6 comments to Seasonal Weight Gain

  • payday advance online

    Great post I to have this same problem of gaining weight in the winter and then in the spring I do everything possible to lose weight for the summer.

  • Niall

    I suspect that there is more to seasonal weight changes than just activity levels and food intake. I have always had seasonal weight fluctuation in the 5-10 pound range since I was a teen and nothing I do seems to change that. It never bothered me as, even at the extremes, I never went more than a pound or two over or under my ideal weight range, I am just curious about the reasons. I think I am just as active in the winter as the summer, I sure do not eat any more and yet, as sure as god makes little green apples add five to ten pounds every winter and just as surely it melts off come spring. When I moved from the Northeast to CA with milder winter weather and longer winter days I thought that might change but it has not. My guess is that this is genetic and a throwback to times when the food supply was much sparser in winter than in Summer and that your body added fat as a reserve. In modern western life food availability is seldom an issue and even if it is it is not a seasonal one but our genes remember. That is my theory anyway.

  • Niall, I like your theory about how our genes may be controlling seasonal weight gain. Perhaps shorter daylight hours are an evolved trigger for our bodies to conserve fat stores. I imagine that there are many reasons seasonal weight gain may occur. It is important to make the changes you can with diet and exercise to minimize this type of weight gain if you are prone to it.

  • Joni

    I started to experience a problem with weight gain a few years back when I started menopause, was diagnosed with hypothyroid and was in the hospital with pleurisy, pneumonia and lung infection all at the same time. Ever since it’s been a battle where each spring and summer I lose 20+ pounds and then gain them back each winter.
    I have all the equipment balance balls, stationary bike, elliptical machine, stepper etc but it seems that they only seem to work in the summer no matter how focused I am on exercise & diet…. I anyone has any suggestions they would be greatly appreciated!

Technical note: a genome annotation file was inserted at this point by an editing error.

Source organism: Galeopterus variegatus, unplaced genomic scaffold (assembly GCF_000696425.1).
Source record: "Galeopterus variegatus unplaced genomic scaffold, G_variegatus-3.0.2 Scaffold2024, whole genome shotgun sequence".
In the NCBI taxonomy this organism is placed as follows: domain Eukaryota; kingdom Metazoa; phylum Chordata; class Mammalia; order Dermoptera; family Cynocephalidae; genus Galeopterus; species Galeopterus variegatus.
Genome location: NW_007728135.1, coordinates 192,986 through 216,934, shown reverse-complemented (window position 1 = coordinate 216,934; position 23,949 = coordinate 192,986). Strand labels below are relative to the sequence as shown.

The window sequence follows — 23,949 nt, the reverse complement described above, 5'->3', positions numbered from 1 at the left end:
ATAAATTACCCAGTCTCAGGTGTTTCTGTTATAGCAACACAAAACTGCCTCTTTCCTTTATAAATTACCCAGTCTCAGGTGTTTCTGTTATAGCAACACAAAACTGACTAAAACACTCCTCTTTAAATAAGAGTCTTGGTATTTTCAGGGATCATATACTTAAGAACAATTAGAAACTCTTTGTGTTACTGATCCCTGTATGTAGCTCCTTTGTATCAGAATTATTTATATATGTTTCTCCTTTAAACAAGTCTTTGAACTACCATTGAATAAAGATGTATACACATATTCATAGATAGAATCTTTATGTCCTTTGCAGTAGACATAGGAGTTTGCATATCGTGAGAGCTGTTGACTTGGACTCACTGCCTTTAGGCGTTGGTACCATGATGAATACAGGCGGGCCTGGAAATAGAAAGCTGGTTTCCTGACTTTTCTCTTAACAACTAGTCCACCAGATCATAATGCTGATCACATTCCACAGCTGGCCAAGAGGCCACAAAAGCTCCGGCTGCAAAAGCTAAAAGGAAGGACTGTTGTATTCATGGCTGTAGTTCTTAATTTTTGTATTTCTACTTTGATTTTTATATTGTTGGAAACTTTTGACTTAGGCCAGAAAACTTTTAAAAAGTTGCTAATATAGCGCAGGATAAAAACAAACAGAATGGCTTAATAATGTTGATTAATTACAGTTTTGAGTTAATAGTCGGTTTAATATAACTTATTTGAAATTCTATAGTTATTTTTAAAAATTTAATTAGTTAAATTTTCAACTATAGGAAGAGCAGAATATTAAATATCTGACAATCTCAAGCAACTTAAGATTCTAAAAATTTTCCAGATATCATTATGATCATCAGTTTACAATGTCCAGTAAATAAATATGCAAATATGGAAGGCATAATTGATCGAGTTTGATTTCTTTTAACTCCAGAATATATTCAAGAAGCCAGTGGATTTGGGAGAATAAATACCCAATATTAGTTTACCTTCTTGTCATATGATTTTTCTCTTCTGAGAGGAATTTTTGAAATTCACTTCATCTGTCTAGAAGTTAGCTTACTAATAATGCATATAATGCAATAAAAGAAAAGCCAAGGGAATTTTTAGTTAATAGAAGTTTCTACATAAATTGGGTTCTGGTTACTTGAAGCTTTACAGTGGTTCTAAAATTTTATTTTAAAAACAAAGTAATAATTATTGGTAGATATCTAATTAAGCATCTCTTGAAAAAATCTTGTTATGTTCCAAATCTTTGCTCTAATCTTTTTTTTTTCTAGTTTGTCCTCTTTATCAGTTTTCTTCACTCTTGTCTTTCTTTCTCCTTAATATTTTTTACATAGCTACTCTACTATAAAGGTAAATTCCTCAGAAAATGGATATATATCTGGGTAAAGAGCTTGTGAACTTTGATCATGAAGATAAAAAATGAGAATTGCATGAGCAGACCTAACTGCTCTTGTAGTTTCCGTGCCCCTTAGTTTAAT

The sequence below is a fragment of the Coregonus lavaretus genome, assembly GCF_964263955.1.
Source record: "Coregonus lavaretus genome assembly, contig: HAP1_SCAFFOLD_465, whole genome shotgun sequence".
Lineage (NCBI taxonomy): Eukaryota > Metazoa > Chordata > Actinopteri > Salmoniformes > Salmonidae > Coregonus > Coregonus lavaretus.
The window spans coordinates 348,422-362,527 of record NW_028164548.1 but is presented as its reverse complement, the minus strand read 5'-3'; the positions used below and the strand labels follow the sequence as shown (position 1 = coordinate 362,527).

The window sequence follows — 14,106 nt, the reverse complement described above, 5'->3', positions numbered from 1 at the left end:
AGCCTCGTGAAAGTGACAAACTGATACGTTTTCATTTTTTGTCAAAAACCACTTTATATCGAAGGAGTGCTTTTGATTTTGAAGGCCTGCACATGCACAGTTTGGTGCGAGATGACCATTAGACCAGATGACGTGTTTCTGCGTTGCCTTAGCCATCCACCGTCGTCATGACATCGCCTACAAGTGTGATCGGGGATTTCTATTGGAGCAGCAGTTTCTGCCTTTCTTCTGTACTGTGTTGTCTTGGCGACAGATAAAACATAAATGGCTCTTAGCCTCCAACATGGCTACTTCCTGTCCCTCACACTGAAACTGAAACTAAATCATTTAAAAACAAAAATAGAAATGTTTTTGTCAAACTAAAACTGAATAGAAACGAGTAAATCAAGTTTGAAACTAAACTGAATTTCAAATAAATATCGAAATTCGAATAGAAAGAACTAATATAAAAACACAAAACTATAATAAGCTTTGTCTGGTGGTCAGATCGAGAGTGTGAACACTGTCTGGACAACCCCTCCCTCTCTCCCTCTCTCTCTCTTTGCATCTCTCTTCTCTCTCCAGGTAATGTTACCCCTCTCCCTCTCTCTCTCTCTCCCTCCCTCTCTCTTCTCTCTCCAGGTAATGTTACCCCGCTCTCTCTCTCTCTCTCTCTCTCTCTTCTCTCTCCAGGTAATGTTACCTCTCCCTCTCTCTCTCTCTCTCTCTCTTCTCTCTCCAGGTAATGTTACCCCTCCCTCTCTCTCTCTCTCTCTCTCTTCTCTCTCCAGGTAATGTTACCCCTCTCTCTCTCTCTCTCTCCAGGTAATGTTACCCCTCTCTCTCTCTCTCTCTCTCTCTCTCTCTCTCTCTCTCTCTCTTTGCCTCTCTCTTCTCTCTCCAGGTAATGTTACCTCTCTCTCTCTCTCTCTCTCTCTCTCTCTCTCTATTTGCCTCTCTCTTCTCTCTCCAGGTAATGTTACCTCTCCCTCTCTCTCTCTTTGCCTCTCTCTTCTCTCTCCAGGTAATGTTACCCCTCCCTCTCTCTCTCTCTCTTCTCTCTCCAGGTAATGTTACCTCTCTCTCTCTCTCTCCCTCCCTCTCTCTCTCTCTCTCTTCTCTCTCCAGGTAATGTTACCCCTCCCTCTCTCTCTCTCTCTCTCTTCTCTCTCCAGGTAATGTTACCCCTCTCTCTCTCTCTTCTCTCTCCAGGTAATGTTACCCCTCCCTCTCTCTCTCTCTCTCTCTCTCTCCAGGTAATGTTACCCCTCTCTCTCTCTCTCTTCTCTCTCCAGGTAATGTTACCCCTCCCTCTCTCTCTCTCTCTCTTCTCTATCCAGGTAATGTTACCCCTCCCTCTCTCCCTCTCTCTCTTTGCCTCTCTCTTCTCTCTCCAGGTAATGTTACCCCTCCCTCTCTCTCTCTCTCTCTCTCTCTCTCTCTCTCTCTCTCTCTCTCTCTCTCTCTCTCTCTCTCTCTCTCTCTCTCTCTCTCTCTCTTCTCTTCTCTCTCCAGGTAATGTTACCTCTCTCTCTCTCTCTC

• Dr Riyaz Quereshi

    Well i read all the perspectives.
    I know this to be a fact that people gain wait in winter.
    One of the Main Reason as far as i know scientifically1 is
    1. In the Summer the body does not hold as much water as in winter. i.e. the body is in a partially dehydrated situation in summer whereas in winters the body had as much possible as water which is reason the frequency of Micturation (urination) increases in winter because the water levels are way up the body can store. All this can some up to alteast 4-5 pounds ..
    2. This one can also be a additional factor to the above accroding to me :The Muscle mass or the protein content in the body also increases in the winters. i.e. the body is in more anabolic state in the winters as compared to summers.
    3. another possibility. As we all one of the main function of fat in the body is to protect the body from too cold temperatures by creating the sheet between below the skin and thus protecting the organs. so even if you dont see any noticeable change in your body shape. a thin deposit of fat all across the body can still contribute to 2-4 change without making you look too fat.
    i hope you guys agree with all this .

  • Kayla

    Also this could be due to the fact that most fruits and veggies aren’t in season, which means they have to be picked before they are ripe and sent from a tropical country. Not to mention they are way more expensive! Interesting..

Leave a Reply

You can use these HTML tags

<a href="" title=""> <abbr title=""> <acronym title=""> <b> <blockquote cite=""> <cite> <code> <del datetime=""> <em> <i> <q cite=""> <s> <strike> <strong>